“…[W]e are united in our determination to prevent unintended pregnancies, reduce the need for abortion, and support women and families in the choices they make. To accomplish these goals, we must work to find common ground to expand access to affordable contraception, accurate health information, and preventative services.”
Women’s health is inextricably tied to our nation’s economic well-being, and economic policy should not be void of considering women’s reproductive health issues. Republic House leader, John Boehner, asks
“”How can you spend hundreds of millions of dollars on contraceptives? How does that stimulate the economy?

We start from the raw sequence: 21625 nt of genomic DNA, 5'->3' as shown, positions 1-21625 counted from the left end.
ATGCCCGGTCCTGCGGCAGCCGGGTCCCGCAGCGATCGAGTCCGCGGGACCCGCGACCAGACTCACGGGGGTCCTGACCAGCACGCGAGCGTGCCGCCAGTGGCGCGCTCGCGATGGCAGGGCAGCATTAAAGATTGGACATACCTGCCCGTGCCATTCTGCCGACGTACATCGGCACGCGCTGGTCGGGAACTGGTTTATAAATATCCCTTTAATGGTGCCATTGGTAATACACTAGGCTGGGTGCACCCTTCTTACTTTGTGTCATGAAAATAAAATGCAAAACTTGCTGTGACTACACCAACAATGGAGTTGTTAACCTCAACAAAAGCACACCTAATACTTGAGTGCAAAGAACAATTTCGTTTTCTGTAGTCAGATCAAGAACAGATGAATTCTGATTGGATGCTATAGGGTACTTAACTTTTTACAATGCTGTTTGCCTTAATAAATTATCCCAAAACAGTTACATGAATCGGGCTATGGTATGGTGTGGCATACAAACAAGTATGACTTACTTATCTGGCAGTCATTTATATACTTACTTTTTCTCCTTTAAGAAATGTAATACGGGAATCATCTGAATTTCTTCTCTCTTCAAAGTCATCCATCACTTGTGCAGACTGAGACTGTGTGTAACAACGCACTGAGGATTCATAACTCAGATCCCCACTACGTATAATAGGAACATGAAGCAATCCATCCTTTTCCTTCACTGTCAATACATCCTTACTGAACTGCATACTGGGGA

Women and children make up a majority of the nation’s poor. Comprising 70 percent of minimum-wage and below-minimum-wage workers, women struggle to attain financial equity in within the workforce. House Speaker Nancy Pelosi argues that the inclusion of family planning in Medicaid would prove to be money-saving. In 2007, the Congressional Budget Office (CBO) found that the Family Planning Medicaid Expansion would actually save the federal government more than $200 million over 5 years. The recent rescinding of family planning expansion from the economic recovery package in an effort to garner Republican support ignores the importance of women’s health and its link to the economy.